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In our money -- segment today while US markets were closed for Martin Luther King Day another big downgrade shaking Europe.
Just how bad is this European crisis and what could that mean for our economy we're joined by -- Thousand former vice president Lehman Brothers and author of a colossal failure got a sense that.
And at the truth about the Lehman collapse and William Friday was CEO of Greenwich financial services and author.
On another -- -- way too big to fail and we can talk about a lot of companies would regard that but first of all Larry.
Is what's happening over -- gonna lead to another bail out here.
Not a bailout but you know we might have some risk points here in the first quarter.
This private sector involvement in Greece where they need the bondholders to agree to extend the maturities.
And lower the coupons.
You know the negev maturity.
On in March.
March 20 it's about 25 billion or so what's the biggest Greek bond maturity and that would hadn't if you over year and a half.
But if the worst happens -- to -- -- there -- the worst happens over there.
How does -- translate over here if the worst happens and there's an un organized the -- as there was with Lehman.
You -- the really worst case there -- we go in a recession here in this.
It's that -- well bill the fact is there a lot of people waiting in the wings -- I'm sure if the worst does happen would advocate a second God's sake.
Well the first one work the TARP bailouts work so we -- because most of those banks paid back the money.
It created -- saved us from absolute financial -- would -- be wrong.
First -- -- I I we take exception at the first bailout worked.
Because we have not yet fixed any of the banking problems in this country if we did we would not have Bank of America trading at five dollars a share.
As it -- now about 650 but how -- safety but it broke five dollars two weeks ago.
Which you essentially have the is the government has kicked the can down the down the road.
In -- in an effort to hopefully.
Have a closet bailout of the banks we've done this through the Fed we've done -- through.
Investors not pursuing their contract rights and there's a tremendous liability that the banks have.
If the investors and if the government were to pursue their claims against the banks and banks would have massive -- of problems and likely result in at least one failure.
Larry I'm inclined to agree with bill that the last for all the talk in -- finance committee about how all we we save herself through another great depression and the banks have paid -- back and everything.
A lot of the stuff was just to -- what we were four and a half years after TARP.
And finally Bank of America is is talking about cutting down some of its branches.
This is something they should have been talking about four and a half years ago but they didn't have to because they had all led infusion of capital that's way -- see -- -- MI offer not well in terms of in terms of whether the bailout worked -- You know they weren't.
There's so much debate over -- -- long term if -- true laissez Faire capitalists.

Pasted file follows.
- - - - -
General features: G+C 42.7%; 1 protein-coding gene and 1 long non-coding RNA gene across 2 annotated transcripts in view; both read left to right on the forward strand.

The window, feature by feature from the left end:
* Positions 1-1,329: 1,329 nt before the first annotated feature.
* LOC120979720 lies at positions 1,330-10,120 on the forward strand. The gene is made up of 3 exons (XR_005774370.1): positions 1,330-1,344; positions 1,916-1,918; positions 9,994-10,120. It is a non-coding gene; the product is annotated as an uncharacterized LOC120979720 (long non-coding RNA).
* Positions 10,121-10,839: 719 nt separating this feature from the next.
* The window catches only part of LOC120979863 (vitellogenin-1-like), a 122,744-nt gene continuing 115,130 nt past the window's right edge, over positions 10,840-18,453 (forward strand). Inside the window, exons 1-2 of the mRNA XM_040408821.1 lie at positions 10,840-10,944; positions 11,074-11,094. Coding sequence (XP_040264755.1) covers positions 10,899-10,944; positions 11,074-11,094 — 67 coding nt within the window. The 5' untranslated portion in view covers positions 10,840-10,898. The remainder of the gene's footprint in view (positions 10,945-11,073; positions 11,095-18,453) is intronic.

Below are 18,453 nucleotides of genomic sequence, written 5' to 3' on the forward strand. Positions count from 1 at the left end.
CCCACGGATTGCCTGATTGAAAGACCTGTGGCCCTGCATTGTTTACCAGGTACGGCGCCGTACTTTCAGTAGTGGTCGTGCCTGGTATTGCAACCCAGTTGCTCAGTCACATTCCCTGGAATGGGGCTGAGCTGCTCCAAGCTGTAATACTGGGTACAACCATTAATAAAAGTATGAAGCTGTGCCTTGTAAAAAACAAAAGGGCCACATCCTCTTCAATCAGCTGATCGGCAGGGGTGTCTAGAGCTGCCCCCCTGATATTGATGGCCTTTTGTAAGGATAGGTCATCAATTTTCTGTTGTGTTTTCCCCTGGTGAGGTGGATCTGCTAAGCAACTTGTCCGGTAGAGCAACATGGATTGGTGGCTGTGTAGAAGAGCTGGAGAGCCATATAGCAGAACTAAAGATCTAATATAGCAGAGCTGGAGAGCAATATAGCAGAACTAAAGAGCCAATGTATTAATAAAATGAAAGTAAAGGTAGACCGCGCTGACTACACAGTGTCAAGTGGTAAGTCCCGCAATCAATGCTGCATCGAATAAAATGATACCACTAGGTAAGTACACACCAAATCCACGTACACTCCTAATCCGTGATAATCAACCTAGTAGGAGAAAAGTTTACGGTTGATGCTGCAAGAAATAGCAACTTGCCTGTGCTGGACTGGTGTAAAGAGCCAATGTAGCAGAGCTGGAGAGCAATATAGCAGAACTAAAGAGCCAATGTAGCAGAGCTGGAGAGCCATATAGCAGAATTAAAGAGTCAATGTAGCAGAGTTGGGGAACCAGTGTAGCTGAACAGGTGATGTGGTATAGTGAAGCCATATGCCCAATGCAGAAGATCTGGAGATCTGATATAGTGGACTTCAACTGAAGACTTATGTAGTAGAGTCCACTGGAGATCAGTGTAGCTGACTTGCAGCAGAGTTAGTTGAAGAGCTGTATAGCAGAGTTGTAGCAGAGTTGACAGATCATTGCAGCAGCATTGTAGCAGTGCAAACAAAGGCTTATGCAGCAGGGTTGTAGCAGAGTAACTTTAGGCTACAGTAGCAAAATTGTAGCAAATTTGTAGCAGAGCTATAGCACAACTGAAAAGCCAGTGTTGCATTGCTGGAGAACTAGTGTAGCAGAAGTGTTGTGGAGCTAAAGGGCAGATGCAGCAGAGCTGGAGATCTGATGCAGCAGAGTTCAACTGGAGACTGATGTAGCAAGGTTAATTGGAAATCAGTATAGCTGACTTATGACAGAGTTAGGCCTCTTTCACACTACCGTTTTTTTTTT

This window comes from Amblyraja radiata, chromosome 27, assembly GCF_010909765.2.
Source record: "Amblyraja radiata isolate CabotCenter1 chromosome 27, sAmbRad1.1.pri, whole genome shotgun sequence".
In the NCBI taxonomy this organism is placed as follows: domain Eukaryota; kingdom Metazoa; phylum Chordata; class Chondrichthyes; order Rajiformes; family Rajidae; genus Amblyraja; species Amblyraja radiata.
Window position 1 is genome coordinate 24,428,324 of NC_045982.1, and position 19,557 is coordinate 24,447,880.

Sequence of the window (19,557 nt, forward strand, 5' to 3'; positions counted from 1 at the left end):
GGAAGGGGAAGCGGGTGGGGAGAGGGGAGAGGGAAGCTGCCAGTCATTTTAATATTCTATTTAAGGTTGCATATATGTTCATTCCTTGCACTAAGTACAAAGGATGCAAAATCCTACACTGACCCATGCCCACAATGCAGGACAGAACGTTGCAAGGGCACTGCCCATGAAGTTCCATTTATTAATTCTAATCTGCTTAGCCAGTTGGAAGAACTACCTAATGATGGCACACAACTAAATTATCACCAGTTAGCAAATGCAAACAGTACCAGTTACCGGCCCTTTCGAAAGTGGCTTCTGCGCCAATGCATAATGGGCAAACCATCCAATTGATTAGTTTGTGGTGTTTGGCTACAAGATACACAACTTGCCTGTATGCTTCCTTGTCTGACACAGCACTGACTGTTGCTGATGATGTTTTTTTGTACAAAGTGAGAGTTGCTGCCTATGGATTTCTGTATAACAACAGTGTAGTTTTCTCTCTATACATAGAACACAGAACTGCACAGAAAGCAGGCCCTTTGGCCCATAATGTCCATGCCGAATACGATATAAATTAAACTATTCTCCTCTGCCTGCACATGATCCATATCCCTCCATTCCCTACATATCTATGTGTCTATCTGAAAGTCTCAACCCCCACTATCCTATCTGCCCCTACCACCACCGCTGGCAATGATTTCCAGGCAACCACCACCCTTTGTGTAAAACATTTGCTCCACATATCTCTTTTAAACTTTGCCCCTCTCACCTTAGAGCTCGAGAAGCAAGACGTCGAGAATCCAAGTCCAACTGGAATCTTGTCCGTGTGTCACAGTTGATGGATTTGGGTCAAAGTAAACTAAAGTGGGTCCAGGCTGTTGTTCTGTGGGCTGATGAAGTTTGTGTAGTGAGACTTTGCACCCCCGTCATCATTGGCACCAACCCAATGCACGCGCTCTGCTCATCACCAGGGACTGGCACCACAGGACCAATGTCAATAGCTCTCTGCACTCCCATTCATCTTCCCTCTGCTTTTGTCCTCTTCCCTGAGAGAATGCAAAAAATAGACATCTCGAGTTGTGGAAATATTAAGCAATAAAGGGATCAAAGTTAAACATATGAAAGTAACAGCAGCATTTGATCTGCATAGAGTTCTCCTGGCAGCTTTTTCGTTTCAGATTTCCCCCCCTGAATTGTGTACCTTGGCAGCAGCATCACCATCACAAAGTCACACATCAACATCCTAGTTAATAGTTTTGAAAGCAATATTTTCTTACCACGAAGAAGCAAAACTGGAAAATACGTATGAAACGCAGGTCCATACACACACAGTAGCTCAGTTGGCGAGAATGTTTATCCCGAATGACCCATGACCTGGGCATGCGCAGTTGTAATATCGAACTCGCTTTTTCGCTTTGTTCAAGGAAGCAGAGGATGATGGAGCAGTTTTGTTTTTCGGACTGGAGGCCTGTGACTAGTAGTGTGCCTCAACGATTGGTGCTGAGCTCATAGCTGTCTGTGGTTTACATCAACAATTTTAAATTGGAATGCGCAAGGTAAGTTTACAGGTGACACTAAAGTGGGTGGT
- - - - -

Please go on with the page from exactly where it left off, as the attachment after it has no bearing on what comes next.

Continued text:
Which you know I'm a group that's what I'd probably say let them all fail but educationally and Brothers they let our bank fail so may mean.
But -- -- know many issue now there are -- there are damaging things they did but aren't these two banks as it has the title bill's book aren't they wait too big.
As it is right now no question of the bottom line is with Dodd-Frank.
And -- and lecturing about this around the world -- going to be in south African a couple of weeks but.
Dodd-Frank is only about its but two to would have fuse old and it's only about 20% implemented.
In the part around.
The unwinding -- -- -- in other words the real part within Dodd-Frank the part.
Of having an organized unwind that part is nowhere near being implemented so.
Bills right in the right -- too big to -- still exists.
And the only way to fix it is -- -- despite getting Dodd-Frank to move faster what scares you the most what's the scenario that scares you the most right now.
A default in Europe where the credit default swaps.
Are where the banks -- have shorted the various credits.
In the credit default swap market and we don't know how large that exposure risk is that -- you're -- it is a little -- -- jargon here but -- -- something like what happened with AIG where in fact that was that was a -- it was a lot bigger and exactly exactly so Greece.
Has a certain amount of debt outstanding in the banks have magnified that exposure on their balance sheets by selling more Greek debt -- actually exists and they do so -- sympathetically and as as Larry just forecast if the first happens could that lead to another recession or maybe even something worse here as well -- that absolutely.
And it would also depend on how the government reacted to it.
If you look at the way the Europeans have reacted they've taken over a large number of banks over there the German land banks have been taken over -- he has been taken over Fortis has been taken over.
And they they take them over -- -- split them between good bank in a bad bank let's hope it doesn't have here are two very Smart man with two great books wait too big to fail is bill Fries book it is available on Amazon and of course Larry McDonnell colossal failure of common sense continues to.
Break all the records thank you guys -- up let's hope your worst forecast don't come true.
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